Paul Bloom | Rational Compassion (Episode 551)

Paul Bloom | Rational Compassion (Episode 551)

Paul Bloom | Rational Compassion (Episode 551)

Paul Bloom (@paulbloomatyale) is a developmental psychologist and author of the upcoming Against Empathy: The Case for Rational Compassion. He joins us to talk about the evolution of innate morality and what we as modern humans can do to overcome this programming.

The Cheat Sheet:

  • Do we learn good and evil as we grow up, or are they hard-wired into us by evolution?
  • Are we all just closet racists (with some of us just more closeted than others)?
  • How can we scientifically test biases in babies who seemingly only express themselves by cooing and pooping?
  • Good news: innate moral sense exists. Bad news: innate moral sense exists, but is limited. The goal of a modern culture is to make it a bit less limited.
  • What can we do to change the us vs. them monologue with which we’re born?
  • And so much more…


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Is morality hard-wired into us as a species? Can you point to your conscience? Is it cynical to notice the bad behavior we exhibit and ignore the good — or is it just realistic? How do we face the fact we all have prejudices — whether we choose to acknowledge them or not — and what can we do to lessen their irrational impact on our actions?

Developmental psychologist and author Paul Bloom joins us for this episode of The Art of Charm, and he’s here to answer these questions and more. His research explores how children and adults understand the physical and social world, with special focus on morality, religion, fiction, and art. His newest book — Against Empathy: The Case for Rational Compassion — will be out this December and is now available for pre-order. Enjoy the episode!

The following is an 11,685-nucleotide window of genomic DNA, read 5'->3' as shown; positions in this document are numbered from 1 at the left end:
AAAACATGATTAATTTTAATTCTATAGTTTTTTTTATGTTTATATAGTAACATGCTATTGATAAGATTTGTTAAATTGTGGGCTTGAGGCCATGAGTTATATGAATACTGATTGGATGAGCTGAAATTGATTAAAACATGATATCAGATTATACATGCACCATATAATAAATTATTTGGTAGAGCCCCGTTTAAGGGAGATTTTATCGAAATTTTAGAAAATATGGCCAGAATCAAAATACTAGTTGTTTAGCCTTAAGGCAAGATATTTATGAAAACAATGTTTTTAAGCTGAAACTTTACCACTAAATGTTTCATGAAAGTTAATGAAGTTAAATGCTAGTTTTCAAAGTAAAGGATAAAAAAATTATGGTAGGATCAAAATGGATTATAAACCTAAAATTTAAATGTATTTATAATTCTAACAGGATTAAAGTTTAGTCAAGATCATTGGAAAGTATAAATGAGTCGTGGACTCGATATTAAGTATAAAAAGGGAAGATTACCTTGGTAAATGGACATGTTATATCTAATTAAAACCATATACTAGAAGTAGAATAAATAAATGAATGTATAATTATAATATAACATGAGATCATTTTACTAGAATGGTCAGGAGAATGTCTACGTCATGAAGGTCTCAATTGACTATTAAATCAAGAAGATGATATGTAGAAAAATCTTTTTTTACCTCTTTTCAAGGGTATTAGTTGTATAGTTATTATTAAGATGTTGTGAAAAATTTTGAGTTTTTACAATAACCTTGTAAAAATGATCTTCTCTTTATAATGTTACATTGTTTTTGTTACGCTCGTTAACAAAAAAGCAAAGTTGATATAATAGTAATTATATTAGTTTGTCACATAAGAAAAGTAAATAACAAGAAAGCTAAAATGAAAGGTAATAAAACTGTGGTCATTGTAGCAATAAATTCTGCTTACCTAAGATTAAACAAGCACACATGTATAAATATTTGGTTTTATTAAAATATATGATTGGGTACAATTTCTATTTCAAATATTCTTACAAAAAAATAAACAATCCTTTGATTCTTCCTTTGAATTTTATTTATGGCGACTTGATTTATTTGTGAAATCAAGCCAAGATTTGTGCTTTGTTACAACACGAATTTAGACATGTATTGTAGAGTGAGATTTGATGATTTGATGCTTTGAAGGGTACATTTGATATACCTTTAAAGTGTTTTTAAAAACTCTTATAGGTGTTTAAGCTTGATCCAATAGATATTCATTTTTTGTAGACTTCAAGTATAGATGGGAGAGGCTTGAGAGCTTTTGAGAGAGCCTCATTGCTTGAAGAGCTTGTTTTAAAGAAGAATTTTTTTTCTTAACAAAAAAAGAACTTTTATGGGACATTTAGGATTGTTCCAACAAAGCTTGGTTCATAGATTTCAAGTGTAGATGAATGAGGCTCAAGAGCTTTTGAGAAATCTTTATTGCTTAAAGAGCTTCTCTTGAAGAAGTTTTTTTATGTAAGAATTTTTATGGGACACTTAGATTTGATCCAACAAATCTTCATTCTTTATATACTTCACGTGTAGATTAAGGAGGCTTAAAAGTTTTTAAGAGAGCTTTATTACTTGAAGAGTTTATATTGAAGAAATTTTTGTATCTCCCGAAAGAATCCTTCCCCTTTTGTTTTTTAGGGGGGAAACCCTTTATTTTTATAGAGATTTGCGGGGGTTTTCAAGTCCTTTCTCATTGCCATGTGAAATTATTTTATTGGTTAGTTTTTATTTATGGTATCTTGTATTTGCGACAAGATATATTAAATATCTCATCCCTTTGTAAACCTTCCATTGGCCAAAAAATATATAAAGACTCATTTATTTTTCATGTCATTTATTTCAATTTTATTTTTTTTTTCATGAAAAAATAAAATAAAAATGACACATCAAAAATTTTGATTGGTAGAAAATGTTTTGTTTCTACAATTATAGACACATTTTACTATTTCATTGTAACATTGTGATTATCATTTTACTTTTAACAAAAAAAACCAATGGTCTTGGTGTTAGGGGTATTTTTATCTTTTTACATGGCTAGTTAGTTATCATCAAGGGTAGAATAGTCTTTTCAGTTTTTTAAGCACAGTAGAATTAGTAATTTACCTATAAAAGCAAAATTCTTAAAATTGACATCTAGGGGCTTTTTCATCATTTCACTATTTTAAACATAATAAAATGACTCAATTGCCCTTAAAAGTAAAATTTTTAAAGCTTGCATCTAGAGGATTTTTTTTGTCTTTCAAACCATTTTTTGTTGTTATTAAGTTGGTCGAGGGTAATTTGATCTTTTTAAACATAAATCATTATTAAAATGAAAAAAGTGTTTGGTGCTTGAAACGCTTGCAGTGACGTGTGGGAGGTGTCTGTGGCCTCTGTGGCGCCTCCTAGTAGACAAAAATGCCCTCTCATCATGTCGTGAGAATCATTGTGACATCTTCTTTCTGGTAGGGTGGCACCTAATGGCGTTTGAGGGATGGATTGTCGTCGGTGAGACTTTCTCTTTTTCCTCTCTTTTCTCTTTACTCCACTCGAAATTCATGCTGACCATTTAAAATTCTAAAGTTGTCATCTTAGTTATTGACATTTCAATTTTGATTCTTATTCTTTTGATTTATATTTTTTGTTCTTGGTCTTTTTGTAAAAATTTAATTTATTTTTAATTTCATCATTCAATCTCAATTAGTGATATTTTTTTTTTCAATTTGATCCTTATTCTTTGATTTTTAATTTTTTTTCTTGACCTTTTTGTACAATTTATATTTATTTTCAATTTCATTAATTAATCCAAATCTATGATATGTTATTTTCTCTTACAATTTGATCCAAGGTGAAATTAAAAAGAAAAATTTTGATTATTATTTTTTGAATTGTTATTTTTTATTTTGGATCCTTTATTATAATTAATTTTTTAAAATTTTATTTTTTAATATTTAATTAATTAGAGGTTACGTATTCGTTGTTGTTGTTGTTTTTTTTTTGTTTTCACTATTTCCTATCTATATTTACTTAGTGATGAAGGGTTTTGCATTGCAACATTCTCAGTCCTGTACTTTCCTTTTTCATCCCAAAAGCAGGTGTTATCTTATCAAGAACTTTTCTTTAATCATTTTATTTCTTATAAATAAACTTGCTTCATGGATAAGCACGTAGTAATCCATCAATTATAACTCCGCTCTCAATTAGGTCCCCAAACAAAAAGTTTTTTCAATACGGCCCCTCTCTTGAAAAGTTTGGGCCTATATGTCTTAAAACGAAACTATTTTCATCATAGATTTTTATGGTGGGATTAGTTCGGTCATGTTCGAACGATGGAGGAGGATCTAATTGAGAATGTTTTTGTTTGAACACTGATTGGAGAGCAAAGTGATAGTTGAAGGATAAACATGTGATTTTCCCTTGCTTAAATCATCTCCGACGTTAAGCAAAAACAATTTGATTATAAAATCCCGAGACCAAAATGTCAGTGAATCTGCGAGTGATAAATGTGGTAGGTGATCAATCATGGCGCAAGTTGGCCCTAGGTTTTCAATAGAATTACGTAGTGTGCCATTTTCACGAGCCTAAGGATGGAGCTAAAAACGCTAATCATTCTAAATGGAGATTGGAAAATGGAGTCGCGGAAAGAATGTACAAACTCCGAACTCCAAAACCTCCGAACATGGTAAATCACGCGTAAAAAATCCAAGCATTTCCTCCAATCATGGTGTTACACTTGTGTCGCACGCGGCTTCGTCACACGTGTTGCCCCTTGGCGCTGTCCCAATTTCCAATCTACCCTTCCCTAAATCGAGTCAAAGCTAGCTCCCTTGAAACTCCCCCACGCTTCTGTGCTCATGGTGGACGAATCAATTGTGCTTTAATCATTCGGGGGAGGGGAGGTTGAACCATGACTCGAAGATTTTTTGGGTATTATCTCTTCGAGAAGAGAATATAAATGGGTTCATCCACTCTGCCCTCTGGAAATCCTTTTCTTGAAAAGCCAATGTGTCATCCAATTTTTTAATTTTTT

More About This Show

“Sometimes the question comes up: are we naturally good, or naturally evil? And to me, the answer to that question is yes,” says Paul Bloom, author of Just Babies: The Origins of Good and Evil and the upcoming Against Empathy: The Case for Rational Compassion. “There’s a lot of evidence for a natural goodness and natural kindness, but then there’s also a lot of evidence that our very worst traits — our very most ugly and malicious tendencies are also there from the start. So there’s a fundamental duality to human nature which shows up, I think, as young as you look.”

Paul agrees that the notion of an innocent infant who doesn’t do much (beyond cooing, eating, and pooping) manifesting any moral knowledge seems ridiculous to many. When it comes time to put this “ridiculous” idea to the test, how can a scientist like Paul go about identifying what babies really know?

One of these ways is by studying where babies look and for how long — which gauges their expectations. Another is by observing what they reach for — which gives scientists insights into their preferences. By the time they’re a year old, they begin to exercise their (albeit limited) ability to reward and punish those they encounter.